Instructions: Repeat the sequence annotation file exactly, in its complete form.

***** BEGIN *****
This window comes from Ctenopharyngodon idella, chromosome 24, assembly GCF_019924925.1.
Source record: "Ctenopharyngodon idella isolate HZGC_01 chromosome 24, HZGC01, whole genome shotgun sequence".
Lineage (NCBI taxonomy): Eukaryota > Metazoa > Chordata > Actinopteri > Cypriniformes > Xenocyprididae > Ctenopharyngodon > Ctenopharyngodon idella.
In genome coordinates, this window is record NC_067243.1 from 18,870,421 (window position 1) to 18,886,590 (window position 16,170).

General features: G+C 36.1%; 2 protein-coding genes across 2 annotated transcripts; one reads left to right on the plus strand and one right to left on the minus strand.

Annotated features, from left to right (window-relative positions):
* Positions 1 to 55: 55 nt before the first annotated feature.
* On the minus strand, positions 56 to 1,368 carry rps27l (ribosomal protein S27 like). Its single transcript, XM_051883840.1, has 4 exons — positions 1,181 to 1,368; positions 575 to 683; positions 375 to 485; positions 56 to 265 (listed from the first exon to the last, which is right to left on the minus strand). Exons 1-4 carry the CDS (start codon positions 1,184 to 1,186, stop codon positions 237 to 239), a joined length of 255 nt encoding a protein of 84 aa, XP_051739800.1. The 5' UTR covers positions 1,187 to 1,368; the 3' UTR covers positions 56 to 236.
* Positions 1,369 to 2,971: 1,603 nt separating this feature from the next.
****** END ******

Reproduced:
This window comes from Ctenopharyngodon idella, chromosome 24, assembly GCF_019924925.1.
Source record: "Ctenopharyngodon idella isolate HZGC_01 chromosome 24, HZGC01, whole genome shotgun sequence".
Lineage (NCBI taxonomy): Eukaryota > Metazoa > Chordata > Actinopteri > Cypriniformes > Xenocyprididae > Ctenopharyngodon > Ctenopharyngodon idella.
In genome coordinates, this window is record NC_067243.1 from 18,870,421 (window position 1) to 18,886,590 (window position 16,170).

General features: G+C 36.1%; 2 protein-coding genes across 2 annotated transcripts; one reads left to right on the plus strand and one right to left on the minus strand.

Annotated features, from left to right (window-relative positions):
* Positions 1 to 55: 55 nt before the first annotated feature.
* On the minus strand, positions 56 to 1,368 carry rps27l (ribosomal protein S27 like). Its single transcript, XM_051883840.1, has 4 exons — positions 1,181 to 1,368; positions 575 to 683; positions 375 to 485; positions 56 to 265 (listed from the first exon to the last, which is right to left on the minus strand). Exons 1-4 carry the CDS (start codon positions 1,184 to 1,186, stop codon positions 237 to 239), a joined length of 255 nt encoding a protein of 84 aa, XP_051739800.1. The 5' UTR covers positions 1,187 to 1,368; the 3' UTR covers positions 56 to 236.
* Positions 1,369 to 2,971: 1,603 nt separating this feature from the next.